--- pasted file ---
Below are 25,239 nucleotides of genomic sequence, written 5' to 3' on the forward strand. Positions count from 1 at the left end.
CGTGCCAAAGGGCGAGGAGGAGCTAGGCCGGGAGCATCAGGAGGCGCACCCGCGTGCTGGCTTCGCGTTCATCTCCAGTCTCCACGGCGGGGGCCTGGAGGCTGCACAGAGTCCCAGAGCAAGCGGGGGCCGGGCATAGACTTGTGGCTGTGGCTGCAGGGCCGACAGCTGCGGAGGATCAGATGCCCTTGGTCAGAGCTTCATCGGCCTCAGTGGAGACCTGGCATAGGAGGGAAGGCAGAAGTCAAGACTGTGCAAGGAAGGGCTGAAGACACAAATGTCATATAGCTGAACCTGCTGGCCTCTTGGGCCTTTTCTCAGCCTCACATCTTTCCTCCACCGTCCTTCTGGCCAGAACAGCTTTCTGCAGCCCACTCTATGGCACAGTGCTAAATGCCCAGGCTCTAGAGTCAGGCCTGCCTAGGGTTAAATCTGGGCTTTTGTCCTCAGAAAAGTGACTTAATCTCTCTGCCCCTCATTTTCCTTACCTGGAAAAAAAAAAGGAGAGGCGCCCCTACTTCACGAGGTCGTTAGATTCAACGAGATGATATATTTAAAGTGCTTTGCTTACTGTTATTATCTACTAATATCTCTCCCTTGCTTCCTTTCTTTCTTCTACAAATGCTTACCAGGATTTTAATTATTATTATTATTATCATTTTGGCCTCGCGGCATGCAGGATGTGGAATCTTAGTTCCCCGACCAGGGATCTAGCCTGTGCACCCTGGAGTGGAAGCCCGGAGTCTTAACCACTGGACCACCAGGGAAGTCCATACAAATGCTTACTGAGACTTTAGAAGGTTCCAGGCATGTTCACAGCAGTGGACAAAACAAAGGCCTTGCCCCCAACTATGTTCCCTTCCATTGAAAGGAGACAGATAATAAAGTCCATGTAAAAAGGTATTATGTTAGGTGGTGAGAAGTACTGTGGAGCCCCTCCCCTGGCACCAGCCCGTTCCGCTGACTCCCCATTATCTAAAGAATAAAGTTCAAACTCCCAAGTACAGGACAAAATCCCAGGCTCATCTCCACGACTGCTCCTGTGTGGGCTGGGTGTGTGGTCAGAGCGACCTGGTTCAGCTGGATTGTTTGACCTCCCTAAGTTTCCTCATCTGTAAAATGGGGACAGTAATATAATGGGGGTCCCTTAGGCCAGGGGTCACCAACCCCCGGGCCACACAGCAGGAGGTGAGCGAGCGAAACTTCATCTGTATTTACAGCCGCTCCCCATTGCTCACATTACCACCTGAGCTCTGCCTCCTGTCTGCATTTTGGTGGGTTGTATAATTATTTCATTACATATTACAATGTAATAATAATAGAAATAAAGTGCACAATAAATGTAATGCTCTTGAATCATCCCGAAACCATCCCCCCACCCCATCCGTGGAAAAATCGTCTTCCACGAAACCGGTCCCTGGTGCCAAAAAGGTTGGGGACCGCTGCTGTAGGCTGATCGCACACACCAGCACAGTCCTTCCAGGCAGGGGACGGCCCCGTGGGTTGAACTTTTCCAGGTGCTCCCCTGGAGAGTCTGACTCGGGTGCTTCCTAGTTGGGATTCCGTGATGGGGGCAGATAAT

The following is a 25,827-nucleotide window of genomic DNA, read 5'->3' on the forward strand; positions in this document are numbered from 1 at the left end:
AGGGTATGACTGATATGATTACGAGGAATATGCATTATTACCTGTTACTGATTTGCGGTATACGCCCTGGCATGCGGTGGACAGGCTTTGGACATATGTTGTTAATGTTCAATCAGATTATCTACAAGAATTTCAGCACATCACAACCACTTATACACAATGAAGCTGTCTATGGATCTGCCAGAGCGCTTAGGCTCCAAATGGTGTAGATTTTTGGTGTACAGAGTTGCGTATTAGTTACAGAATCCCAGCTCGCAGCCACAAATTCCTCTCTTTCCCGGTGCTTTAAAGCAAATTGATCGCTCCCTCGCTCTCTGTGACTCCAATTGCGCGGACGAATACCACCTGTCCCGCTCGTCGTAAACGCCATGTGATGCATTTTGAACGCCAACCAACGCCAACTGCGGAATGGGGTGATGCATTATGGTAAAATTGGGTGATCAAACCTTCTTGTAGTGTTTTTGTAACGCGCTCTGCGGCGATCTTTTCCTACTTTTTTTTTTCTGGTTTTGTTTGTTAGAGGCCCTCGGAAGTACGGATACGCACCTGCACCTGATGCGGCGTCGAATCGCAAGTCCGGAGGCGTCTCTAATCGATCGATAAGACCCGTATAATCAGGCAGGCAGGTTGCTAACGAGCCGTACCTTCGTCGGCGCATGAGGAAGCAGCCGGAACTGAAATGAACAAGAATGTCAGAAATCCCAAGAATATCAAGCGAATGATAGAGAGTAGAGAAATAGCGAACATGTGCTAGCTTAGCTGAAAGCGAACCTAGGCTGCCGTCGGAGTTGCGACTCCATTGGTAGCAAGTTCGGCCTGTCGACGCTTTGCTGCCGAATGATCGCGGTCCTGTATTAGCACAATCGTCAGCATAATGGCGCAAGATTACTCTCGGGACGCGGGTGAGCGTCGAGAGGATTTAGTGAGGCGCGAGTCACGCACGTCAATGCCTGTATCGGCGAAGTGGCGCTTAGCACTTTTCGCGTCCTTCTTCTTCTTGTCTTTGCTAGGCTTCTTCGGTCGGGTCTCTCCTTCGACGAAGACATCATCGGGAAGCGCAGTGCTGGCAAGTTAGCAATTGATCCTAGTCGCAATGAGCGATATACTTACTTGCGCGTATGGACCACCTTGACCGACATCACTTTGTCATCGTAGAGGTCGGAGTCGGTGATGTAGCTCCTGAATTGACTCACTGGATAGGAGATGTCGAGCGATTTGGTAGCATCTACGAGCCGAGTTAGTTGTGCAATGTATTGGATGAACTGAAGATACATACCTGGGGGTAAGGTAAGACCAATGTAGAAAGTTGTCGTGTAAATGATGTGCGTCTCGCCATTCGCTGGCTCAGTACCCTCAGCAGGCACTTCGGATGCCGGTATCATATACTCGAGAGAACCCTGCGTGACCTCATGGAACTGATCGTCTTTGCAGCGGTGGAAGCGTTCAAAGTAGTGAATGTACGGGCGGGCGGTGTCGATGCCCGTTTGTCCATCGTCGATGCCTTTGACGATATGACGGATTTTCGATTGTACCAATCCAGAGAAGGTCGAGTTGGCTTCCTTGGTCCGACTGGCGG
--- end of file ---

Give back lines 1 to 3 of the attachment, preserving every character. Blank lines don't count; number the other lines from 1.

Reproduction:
Below are 25,239 nucleotides of genomic sequence, written 5' to 3' on the forward strand. Positions count from 1 at the left end.
CGTGCCAAAGGGCGAGGAGGAGCTAGGCCGGGAGCATCAGGAGGCGCACCCGCGTGCTGGCTTCGCGTTCATCTCCAGTCTCCACGGCGGGGGCCTGGAGGCTGCACAGAGTCCCAGAGCAAGCGGGGGCCGGGCATAGACTTGTGGCTGTGGCTGCAGGGCCGACAGCTGCGGAGGATCAGATGCCCTTGGTCAGAGCTTCATCGGCCTCAGTGGAGACCTGGCATAGGAGGGAAGGCAGAAGTCAAGACTGTGCAAGGAAGGGCTGAAGACACAAATGTCATATAGCTGAACCTGCTGGCCTCTTGGGCCTTTTCTCAGCCTCACATCTTTCCTCCACCGTCCTTCTGGCCAGAACAGCTTTCTGCAGCCCACTCTATGGCACAGTGCTAAATGCCCAGGCTCTAGAGTCAGGCCTGCCTAGGGTTAAATCTGGGCTTTTGTCCTCAGAAAAGTGACTTAATCTCTCTGCCCCTCATTTTCCTTACCTGGAAAAAAAAAAGGAGAGGCGCCCCTACTTCACGAGGTCGTTAGATTCAACGAGATGATATATTTAAAGTGCTTTGCTTACTGTTATTATCTACTAATATCTCTCCCTTGCTTCCTTTCTTTCTTCTACAAATGCTTACCAGGATTTTAATTATTATTATTATTATCATTTTGGCCTCGCGGCATGCAGGATGTGGAATCTTAGTTCCCCGACCAGGGATCTAGCCTGTGCACCCTGGAGTGGAAGCCCGGAGTCTTAACCACTGGACCACCAGGGAAGTCCATACAAATGCTTACTGAGACTTTAGAAGGTTCCAGGCATGTTCACAGCAGTGGACAAAACAAAGGCCTTGCCCCCAACTATGTTCCCTTCCATTGAAAGGAGACAGATAATAAAGTCCATGTAAAAAGGTATTATGTTAGGTGGTGAGAAGTACTGTGGAGCCCCTCCCCTGGCACCAGCCCGTTCCGCTGACTCCCCATTATCTAAAGAATAAAGTTCAAACTCCCAAGTACAGGACAAAATCCCAGGCTCATCTCCACGACTGCTCCTGTGTGGGCTGGGTGTGTGGTCAGAGCGACCTGGTTCAGCTGGATTGTTTGACCTCCCTAAGTTTCCTCATCTGTAAAATGGGGACAGTAATATAATGGGGGTCCCTTAGGCCAGGGGTCACCAACCCCCGGGCCACACAGCAGGAGGTGAGCGAGCGAAACTTCATCTGTATTTACAGCCGCTCCCCATTGCTCACATTACCACCTGAGCTCTGCCTCCTGTCTGCATTTTGGTGGGTTGTATAATTATTTCATTACATATTACAATGTAATAATAATAGAAATAAAGTGCACAATAAATGTAATGCTCTTGAATCATCCCGAAACCATCCCCCCACCCCATCCGTGGAAAAATCGTCTTCCACGAAACCGGTCCCTGGTGCCAAAAAGGTTGGGGACCGCTGCTGTAGGCTGATCGCACACACCAGCACAGTCCTTCCAGGCAGGGGACGGCCCCGTGGGTTGAACTTTTCCAGGTGCTCCCCTGGAGAGTCTGACTCGGGTGCTTCCTAGTTGGGATTCCGTGATGGGGGCAGATAAT

The following is a 25,827-nucleotide window of genomic DNA, read 5'->3' on the forward strand; positions in this document are numbered from 1 at the left end: